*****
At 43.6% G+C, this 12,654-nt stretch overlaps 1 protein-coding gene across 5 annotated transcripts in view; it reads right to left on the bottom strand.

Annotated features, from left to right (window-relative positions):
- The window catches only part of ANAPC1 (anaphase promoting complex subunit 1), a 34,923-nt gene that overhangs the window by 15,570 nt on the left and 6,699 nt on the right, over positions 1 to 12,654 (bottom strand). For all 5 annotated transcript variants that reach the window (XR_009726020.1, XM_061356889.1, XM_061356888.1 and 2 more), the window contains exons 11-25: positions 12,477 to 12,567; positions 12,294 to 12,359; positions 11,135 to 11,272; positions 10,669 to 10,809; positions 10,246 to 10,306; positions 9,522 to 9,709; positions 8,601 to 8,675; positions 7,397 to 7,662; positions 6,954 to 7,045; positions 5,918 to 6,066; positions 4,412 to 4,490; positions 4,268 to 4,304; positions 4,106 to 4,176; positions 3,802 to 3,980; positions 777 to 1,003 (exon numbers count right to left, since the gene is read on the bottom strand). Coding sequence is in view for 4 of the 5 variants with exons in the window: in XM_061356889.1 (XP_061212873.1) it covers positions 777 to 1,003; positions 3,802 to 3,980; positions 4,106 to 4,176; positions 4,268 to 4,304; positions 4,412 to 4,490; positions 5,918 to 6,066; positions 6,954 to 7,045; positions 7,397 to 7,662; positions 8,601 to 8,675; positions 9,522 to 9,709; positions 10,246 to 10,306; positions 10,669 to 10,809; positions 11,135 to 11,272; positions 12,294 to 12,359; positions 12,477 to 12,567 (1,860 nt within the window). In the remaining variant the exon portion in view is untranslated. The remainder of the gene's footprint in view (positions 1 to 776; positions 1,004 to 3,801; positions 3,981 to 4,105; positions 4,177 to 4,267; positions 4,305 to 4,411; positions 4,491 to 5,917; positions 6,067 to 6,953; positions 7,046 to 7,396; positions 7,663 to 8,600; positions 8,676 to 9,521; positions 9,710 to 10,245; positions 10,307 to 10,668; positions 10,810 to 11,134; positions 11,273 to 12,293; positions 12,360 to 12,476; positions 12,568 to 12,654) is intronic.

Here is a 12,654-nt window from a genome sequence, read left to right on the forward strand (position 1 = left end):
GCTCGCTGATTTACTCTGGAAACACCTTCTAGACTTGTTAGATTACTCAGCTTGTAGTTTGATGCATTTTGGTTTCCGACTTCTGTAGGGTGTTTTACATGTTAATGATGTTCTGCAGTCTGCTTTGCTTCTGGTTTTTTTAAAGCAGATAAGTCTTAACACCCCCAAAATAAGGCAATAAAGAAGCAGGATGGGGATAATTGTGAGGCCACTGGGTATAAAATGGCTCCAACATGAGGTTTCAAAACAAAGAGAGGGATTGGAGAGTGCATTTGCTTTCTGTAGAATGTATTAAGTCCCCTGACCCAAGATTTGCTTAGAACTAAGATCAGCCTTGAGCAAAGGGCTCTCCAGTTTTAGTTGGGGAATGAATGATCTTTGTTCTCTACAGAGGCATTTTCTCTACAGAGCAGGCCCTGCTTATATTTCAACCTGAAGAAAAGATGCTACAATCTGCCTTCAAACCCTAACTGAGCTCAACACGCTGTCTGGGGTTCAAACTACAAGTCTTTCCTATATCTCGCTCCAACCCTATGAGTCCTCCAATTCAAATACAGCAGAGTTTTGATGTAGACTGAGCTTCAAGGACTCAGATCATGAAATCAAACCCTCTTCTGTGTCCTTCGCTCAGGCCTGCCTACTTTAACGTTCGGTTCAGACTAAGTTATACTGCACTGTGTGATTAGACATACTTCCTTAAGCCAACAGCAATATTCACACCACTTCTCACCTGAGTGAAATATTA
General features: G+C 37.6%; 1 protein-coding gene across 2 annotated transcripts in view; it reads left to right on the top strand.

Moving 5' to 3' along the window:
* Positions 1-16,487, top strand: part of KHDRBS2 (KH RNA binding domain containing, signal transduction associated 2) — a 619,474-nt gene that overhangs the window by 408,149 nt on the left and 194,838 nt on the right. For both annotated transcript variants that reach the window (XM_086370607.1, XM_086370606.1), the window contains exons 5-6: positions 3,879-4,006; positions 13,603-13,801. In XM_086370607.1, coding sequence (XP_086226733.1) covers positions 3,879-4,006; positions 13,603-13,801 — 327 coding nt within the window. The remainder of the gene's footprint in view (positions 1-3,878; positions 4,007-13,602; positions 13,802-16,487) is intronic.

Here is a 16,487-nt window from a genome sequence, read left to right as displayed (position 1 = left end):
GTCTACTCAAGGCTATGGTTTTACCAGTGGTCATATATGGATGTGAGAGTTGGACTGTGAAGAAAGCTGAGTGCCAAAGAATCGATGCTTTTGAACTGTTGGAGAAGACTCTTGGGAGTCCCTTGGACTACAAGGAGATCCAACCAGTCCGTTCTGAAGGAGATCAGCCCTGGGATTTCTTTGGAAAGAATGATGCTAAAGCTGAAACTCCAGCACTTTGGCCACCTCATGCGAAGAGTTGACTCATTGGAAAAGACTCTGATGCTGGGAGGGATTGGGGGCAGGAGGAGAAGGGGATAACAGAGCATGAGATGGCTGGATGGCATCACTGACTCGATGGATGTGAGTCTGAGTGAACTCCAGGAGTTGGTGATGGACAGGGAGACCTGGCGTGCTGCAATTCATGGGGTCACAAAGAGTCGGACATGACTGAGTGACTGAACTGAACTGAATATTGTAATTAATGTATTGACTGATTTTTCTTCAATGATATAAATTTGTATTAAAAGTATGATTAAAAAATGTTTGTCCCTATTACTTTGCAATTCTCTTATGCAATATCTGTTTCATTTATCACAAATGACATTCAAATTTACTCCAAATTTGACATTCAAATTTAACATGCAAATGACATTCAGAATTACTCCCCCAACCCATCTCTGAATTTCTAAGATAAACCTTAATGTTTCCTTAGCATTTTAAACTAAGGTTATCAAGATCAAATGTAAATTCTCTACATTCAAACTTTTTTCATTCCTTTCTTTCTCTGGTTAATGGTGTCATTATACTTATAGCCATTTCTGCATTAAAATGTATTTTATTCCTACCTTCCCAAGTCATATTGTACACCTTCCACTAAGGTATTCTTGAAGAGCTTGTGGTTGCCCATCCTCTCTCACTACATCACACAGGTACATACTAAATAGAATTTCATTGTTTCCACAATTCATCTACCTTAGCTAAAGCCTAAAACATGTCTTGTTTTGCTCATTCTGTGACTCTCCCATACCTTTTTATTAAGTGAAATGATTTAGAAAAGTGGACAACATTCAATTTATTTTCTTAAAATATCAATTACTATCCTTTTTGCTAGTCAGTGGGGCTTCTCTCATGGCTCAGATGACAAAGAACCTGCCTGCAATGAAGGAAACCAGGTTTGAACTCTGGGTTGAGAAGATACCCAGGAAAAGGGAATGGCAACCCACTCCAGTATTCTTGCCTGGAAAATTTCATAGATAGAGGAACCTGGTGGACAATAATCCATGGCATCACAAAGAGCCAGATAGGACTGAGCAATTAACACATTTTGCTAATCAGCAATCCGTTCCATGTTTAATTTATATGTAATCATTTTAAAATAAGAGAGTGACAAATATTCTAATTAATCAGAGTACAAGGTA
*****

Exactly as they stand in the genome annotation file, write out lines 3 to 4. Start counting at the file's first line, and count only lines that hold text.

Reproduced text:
- The window catches only part of ANAPC1 (anaphase promoting complex subunit 1), a 34,923-nt gene that overhangs the window by 15,570 nt on the left and 6,699 nt on the right, over positions 1 to 12,654 (bottom strand). For all 5 annotated transcript variants that reach the window (XR_009726020.1, XM_061356889.1, XM_061356888.1 and 2 more), the window contains exons 11-25: positions 12,477 to 12,567; positions 12,294 to 12,359; positions 11,135 to 11,272; positions 10,669 to 10,809; positions 10,246 to 10,306; positions 9,522 to 9,709; positions 8,601 to 8,675; positions 7,397 to 7,662; positions 6,954 to 7,045; positions 5,918 to 6,066; positions 4,412 to 4,490; positions 4,268 to 4,304; positions 4,106 to 4,176; positions 3,802 to 3,980; positions 777 to 1,003 (exon numbers count right to left, since the gene is read on the bottom strand). Coding sequence is in view for 4 of the 5 variants with exons in the window: in XM_061356889.1 (XP_061212873.1) it covers positions 777 to 1,003; positions 3,802 to 3,980; positions 4,106 to 4,176; positions 4,268 to 4,304; positions 4,412 to 4,490; positions 5,918 to 6,066; positions 6,954 to 7,045; positions 7,397 to 7,662; positions 8,601 to 8,675; positions 9,522 to 9,709; positions 10,246 to 10,306; positions 10,669 to 10,809; positions 11,135 to 11,272; positions 12,294 to 12,359; positions 12,477 to 12,567 (1,860 nt within the window). In the remaining variant the exon portion in view is untranslated. The remainder of the gene's footprint in view (positions 1 to 776; positions 1,004 to 3,801; positions 3,981 to 4,105; positions 4,177 to 4,267; positions 4,305 to 4,411; positions 4,491 to 5,917; positions 6,067 to 6,953; positions 7,046 to 7,396; positions 7,663 to 8,600; positions 8,676 to 9,521; positions 9,710 to 10,245; positions 10,307 to 10,668; positions 10,810 to 11,134; positions 11,273 to 12,293; positions 12,360 to 12,476; positions 12,568 to 12,654) is intronic.

Here is a 12,654-nt window from a genome sequence, read left to right on the forward strand (position 1 = left end):